THE big salary increases proposed by the Parliamentary House Committee for Members of Parliament, including the House of Representatives, Senate and the Tobago House of Assembly, have not been accepted by Cabinet, Prime Minister Kamla Persad-Bissessar said yesterday.
She said Cabinet, however, has agreed to implement the more modest increases recommended by the Salaries Review Committee (SRC), which is a standing body appointed by the President under the Constitution.
Persad-Bissessar was speaking to the media while attending the annual Siparia Women’s Association’s Kiddies Carnival competition at Bhupsingh Park, Penal Junction.
Following the interview, Persad-Bissessar issued a statement giving details on the decision.
She stated that based on legal advice concerning the removal of benefits currently being paid to office holders, Cabinet has agreed to retain the practice of allowing the exemption of import duty, VAT and motor vehicle taxes for MPs.
“In its 98th Report, the SRC, after careful deliberations, including receiving for the first time direct representations from Members of Parliament, had recommended interim increases for the Prime Minister, Attorney General, Cabinet and non-Cabinet ministers, Speaker, President of the Senate, Leader of the Opposition and MPs, pending a comprehensive job-evaluation exercise and compensation survey,” she said.
The SRC, however, also proposed removal for MPs of the exemptions covering the purchase of motor vehicles—taxes and duty.
Persad-Bissessar stated several Members of Parliament strongly argued the SRC had not recognised the realities of current demands and the considerable time and effort required to serve at the parliamentary level.
“This, many felt, virtually required parliamentary representation to be full-time, precluding the ability to earn additional remuneration,” she said.
Persad-Bissessar said the SRC’s report was in turn studied by the Parliamentary House Committee, which bears responsibility for the “comfort and convenience of members of the House of Representatives”.
Higher levels of salary increases, plus new duty, professional and housing allowances, were proposed, against what the House Committee said were compelling arguments, highlighting, among other matters, assessments with comparable private-sector jobs, she stated.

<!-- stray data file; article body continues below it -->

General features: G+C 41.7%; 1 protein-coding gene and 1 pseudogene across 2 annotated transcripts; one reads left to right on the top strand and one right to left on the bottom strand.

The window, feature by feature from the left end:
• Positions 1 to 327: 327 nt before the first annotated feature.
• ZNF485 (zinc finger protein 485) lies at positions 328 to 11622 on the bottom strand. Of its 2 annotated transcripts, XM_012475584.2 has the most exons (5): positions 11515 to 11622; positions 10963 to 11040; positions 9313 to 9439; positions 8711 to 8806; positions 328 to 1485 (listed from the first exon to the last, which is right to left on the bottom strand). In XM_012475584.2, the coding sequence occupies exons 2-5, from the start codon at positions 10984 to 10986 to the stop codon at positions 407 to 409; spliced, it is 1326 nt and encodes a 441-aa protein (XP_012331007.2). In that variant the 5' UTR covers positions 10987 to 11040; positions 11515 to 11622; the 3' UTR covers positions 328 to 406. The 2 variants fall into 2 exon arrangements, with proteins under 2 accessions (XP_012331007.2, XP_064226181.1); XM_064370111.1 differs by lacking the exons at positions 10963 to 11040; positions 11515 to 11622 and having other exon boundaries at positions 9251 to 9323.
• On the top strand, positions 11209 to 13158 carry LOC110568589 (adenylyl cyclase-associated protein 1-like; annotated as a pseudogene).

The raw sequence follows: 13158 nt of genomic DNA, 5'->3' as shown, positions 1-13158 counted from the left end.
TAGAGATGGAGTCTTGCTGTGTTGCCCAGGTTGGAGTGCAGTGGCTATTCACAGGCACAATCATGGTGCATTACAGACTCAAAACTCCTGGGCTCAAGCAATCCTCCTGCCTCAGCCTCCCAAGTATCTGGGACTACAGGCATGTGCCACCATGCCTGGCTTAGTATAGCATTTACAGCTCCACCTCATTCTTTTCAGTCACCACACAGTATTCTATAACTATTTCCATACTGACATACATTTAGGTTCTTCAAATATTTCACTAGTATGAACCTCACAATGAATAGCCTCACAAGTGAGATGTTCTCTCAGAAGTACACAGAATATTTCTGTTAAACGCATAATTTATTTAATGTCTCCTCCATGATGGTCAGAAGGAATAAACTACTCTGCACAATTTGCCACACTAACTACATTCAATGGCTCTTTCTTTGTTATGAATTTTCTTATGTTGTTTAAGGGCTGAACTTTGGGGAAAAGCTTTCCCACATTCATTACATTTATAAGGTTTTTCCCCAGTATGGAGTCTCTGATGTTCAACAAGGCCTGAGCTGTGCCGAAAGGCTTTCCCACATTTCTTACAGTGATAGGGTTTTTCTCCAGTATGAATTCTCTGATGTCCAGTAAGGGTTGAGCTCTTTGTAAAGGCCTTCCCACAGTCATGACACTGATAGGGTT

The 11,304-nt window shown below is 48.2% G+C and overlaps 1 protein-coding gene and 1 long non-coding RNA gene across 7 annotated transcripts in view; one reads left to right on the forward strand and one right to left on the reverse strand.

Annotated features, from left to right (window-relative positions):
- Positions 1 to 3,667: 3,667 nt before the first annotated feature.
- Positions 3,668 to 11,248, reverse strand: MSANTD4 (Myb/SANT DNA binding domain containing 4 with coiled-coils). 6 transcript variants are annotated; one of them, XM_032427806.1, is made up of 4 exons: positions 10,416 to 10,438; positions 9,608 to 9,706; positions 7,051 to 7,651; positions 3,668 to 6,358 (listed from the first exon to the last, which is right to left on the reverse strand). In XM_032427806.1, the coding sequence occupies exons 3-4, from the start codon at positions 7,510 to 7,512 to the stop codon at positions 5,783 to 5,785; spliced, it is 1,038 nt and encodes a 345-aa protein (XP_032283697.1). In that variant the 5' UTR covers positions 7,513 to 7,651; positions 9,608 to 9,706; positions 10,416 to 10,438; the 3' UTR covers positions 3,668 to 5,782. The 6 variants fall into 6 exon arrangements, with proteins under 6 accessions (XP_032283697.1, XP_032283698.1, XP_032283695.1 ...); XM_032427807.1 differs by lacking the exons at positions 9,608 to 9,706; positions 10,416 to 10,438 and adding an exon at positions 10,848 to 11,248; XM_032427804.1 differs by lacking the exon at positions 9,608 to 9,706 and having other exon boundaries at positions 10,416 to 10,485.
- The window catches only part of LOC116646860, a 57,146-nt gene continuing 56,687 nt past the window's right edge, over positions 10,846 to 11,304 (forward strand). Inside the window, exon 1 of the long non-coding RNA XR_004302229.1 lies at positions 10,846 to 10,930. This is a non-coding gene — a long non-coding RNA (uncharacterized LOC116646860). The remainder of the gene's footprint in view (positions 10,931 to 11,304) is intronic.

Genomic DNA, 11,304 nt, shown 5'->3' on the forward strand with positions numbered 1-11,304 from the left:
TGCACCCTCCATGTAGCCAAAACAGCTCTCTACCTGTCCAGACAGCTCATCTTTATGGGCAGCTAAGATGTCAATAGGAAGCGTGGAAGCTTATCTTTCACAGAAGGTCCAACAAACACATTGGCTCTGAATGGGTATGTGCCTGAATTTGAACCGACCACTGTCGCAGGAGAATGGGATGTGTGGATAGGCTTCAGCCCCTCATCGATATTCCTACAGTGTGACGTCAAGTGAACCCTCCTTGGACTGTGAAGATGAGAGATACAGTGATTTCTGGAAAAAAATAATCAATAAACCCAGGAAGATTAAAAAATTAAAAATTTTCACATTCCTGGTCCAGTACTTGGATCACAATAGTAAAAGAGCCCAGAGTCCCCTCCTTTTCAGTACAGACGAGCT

“St Joseph Member of Parliament Terrence Deyalsingh had publicly reflected the sentiments of many members that new standing regulations would have required even greater input from members who will now be required to sit on additional standing committees.
“Cabinet noted it was mindful of the arguments made in the House Committee Report, including the fact that the last pay increases for MPs were implemented eight years ago.
“In the last SRC review of 2008/2009, it was recommended and agreed by the then Cabinet to maintain existing salary levels.”
Persad-Bissessar said Cabinet pointed out that in view of the country’s present economic challenges and particularly the level of pay increases maintained for public-service officers and even workers in the private sector, it agreed it was not appropriate to implement the much higher levels of remuneration increases to top office holders and MPs, as suggested in the House report.
“Further, Cabinet was advised that the Constitution and other laws ‘in very express terms protected the remuneration arrangements of certain office holders’ and therefore any proposed limitation of the tax/duty exemptions will violate the Constitution.
“In light of this, Cabinet decided that the existing benefits afforded for the purchase of motor vehicles will be retained,” she added.
Persad-Bissessar departs Trinidad and Tobago today for China, where she is scheduled to pay a courtesy call on the President of China, Xi Jinping, and to officially open the Trinidad and Tobago Embassy in Beijing.